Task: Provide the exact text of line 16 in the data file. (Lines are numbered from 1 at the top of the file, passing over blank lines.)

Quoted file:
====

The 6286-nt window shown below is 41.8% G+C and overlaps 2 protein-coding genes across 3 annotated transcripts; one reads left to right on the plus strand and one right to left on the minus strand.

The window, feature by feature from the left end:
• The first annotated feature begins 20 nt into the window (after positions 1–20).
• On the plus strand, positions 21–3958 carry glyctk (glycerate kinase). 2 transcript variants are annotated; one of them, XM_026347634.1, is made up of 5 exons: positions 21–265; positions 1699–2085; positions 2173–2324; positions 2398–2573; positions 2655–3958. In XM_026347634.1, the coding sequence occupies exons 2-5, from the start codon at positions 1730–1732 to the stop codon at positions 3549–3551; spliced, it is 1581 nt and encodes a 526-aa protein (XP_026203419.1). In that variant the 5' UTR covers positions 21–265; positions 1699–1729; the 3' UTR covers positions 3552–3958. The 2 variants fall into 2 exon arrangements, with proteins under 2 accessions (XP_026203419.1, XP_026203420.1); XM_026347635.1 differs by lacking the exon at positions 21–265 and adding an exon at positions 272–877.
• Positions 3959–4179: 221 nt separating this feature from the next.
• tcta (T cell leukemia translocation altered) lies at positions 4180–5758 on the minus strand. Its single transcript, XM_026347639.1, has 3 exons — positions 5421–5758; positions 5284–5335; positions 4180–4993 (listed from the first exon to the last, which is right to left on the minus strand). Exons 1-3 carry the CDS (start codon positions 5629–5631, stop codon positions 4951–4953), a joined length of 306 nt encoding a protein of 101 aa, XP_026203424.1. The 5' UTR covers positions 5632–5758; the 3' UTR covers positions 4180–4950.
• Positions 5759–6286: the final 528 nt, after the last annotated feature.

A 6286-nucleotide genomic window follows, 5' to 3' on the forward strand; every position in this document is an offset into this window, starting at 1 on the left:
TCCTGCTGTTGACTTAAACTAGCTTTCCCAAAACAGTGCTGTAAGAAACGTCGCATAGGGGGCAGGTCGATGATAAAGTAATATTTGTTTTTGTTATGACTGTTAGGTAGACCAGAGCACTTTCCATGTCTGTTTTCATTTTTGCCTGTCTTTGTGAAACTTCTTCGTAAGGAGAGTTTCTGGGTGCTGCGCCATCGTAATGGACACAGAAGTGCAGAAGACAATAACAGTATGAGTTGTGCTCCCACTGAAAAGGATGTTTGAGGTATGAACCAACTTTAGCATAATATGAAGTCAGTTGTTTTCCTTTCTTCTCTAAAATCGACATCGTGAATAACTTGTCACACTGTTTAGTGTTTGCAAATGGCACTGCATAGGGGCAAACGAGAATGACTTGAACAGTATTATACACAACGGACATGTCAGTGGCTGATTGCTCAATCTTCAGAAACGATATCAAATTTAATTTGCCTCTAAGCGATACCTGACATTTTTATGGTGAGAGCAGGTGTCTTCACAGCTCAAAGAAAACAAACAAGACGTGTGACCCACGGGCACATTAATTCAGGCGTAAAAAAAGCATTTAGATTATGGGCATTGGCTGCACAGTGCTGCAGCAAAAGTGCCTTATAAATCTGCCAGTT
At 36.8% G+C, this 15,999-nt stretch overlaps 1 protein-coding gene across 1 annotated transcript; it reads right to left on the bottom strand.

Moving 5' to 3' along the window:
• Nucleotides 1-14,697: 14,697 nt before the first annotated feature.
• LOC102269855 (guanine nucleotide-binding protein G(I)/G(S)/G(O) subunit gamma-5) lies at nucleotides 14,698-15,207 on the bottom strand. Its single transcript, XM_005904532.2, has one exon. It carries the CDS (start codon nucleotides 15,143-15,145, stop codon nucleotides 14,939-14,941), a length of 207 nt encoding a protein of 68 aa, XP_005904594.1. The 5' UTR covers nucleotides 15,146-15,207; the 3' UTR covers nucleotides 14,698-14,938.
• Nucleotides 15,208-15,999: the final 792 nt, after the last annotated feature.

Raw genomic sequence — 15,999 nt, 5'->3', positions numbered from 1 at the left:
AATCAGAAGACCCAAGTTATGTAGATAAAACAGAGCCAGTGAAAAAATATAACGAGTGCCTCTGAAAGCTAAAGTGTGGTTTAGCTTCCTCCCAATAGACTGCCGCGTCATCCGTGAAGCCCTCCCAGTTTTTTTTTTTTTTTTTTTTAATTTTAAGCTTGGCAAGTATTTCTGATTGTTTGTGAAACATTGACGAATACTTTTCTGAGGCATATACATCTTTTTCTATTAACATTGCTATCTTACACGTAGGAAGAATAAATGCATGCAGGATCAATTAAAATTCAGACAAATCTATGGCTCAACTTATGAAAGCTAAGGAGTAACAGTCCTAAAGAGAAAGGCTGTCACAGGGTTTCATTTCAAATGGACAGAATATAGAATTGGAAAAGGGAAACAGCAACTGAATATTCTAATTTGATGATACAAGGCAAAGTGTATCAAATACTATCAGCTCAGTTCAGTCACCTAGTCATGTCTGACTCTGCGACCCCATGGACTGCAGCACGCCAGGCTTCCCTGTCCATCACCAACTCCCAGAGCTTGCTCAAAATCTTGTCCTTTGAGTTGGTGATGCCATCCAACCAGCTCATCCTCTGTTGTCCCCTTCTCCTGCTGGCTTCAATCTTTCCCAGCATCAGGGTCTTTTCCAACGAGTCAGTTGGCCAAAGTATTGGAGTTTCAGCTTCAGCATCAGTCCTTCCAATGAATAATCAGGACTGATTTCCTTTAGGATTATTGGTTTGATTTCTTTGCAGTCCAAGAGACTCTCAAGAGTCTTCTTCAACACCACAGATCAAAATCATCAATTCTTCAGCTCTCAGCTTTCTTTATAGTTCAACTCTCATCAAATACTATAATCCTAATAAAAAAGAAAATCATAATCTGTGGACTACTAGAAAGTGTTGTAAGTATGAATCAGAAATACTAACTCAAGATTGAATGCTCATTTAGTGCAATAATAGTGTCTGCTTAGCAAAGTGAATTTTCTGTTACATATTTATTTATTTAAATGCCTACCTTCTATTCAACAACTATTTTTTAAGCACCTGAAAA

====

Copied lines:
AATCAGAAGACCCAAGTTATGTAGATAAAACAGAGCCAGTGAAAAAATATAACGAGTGCCTCTGAAAGCTAAAGTGTGGTTTAGCTTCCTCCCAATAGACTGCCGCGTCATCCGTGAAGCCCTCCCAGTTTTTTTTTTTTTTTTTTTTAATTTTAAGCTTGGCAAGTATTTCTGATTGTTTGTGAAACATTGACGAATACTTTTCTGAGGCATATACATCTTTTTCTATTAACATTGCTATCTTACACGTAGGAAGAATAAATGCATGCAGGATCAATTAAAATTCAGACAAATCTATGGCTCAACTTATGAAAGCTAAGGAGTAACAGTCCTAAAGAGAAAGGCTGTCACAGGGTTTCATTTCAAATGGACAGAATATAGAATTGGAAAAGGGAAACAGCAACTGAATATTCTAATTTGATGATACAAGGCAAAGTGTATCAAATACTATCAGCTCAGTTCAGTCACCTAGTCATGTCTGACTCTGCGACCCCATGGACTGCAGCACGCCAGGCTTCCCTGTCCATCACCAACTCCCAGAGCTTGCTCAAAATCTTGTCCTTTGAGTTGGTGATGCCATCCAACCAGCTCATCCTCTGTTGTCCCCTTCTCCTGCTGGCTTCAATCTTTCCCAGCATCAGGGTCTTTTCCAACGAGTCAGTTGGCCAAAGTATTGGAGTTTCAGCTTCAGCATCAGTCCTTCCAATGAATAATCAGGACTGATTTCCTTTAGGATTATTGGTTTGATTTCTTTGCAGTCCAAGAGACTCTCAAGAGTCTTCTTCAACACCACAGATCAAAATCATCAATTCTTCAGCTCTCAGCTTTCTTTATAGTTCAACTCTCATCAAATACTATAATCCTAATAAAAAAGAAAATCATAATCTGTGGACTACTAGAAAGTGTTGTAAGTATGAATCAGAAATACTAACTCAAGATTGAATGCTCATTTAGTGCAATAATAGTGTCTGCTTAGCAAAGTGAATTTTCTGTTACATATTTATTTATTTAAATGCCTACCTTCTATTCAACAACTATTTTTTAAGCACCTGAAAA